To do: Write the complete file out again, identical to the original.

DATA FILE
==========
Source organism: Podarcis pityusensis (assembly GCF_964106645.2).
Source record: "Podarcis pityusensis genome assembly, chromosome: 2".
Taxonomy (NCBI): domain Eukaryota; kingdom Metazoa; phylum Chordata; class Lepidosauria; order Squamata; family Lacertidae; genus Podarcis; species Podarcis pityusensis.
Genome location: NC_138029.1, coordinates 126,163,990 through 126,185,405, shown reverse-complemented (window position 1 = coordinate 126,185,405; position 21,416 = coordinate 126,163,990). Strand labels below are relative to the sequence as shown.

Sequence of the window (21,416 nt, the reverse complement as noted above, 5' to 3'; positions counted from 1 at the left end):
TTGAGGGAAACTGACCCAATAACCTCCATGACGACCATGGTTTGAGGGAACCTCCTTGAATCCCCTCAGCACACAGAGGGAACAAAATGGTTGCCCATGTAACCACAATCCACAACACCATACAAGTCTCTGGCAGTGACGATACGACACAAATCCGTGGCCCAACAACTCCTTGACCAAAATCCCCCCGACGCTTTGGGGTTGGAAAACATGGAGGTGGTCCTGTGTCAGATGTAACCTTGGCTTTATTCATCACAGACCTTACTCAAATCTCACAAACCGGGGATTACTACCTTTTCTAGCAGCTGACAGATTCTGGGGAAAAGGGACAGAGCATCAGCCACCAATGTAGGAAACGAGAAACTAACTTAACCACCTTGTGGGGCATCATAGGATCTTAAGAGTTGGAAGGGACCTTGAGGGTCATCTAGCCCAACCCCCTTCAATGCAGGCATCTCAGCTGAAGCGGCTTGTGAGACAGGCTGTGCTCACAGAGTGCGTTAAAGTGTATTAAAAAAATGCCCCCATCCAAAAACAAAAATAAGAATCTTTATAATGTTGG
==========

Source organism: Podarcis pityusensis (assembly GCF_964106645.2).
Source record: "Podarcis pityusensis genome assembly, chromosome: 2".
Taxonomy (NCBI): domain Eukaryota; kingdom Metazoa; phylum Chordata; class Lepidosauria; order Squamata; family Lacertidae; genus Podarcis; species Podarcis pityusensis.
Genome location: NC_138029.1, coordinates 126,163,990 through 126,185,405, shown reverse-complemented (window position 1 = coordinate 126,185,405; position 21,416 = coordinate 126,163,990). Strand labels below are relative to the sequence as shown.

Sequence of the window (21,416 nt, the reverse complement as noted above, 5' to 3'; positions counted from 1 at the left end):
TTGAGGGAAACTGACCCAATAACCTCCATGACGACCATGGTTTGAGGGAACCTCCTTGAATCCCCTCAGCACACAGAGGGAACAAAATGGTTGCCCATGTAACCACAATCCACAACACCATACAAGTCTCTGGCAGTGACGATACGACACAAATCCGTGGCCCAACAACTCCTTGACCAAAATCCCCCCGACGCTTTGGGGTTGGAAAACATGGAGGTGGTCCTGTGTCAGATGTAACCTTGGCTTTATTCATCACAGACCTTACTCAAATCTCACAAACCGGGGATTACTACCTTTTCTAGCAGCTGACAGATTCTGGGGAAAAGGGACAGAGCATCAGCCACCAATGTAGGAAACGAGAAACTAACTTAACCACCTTGTGGGGCATCATAGGATCTTAAGAGTTGGAAGGGACCTTGAGGGTCATCTAGCCCAACCCCCTTCAATGCAGGCATCTCAGCTGAAGCGGCTTGTGAGACAGGCTGTGCTCACAGAGTGCGTTAAAGTGTATTAAAAAAATGCCCCCATCCAAAAACAAAAATAAGAATCTTTATAATGTTGG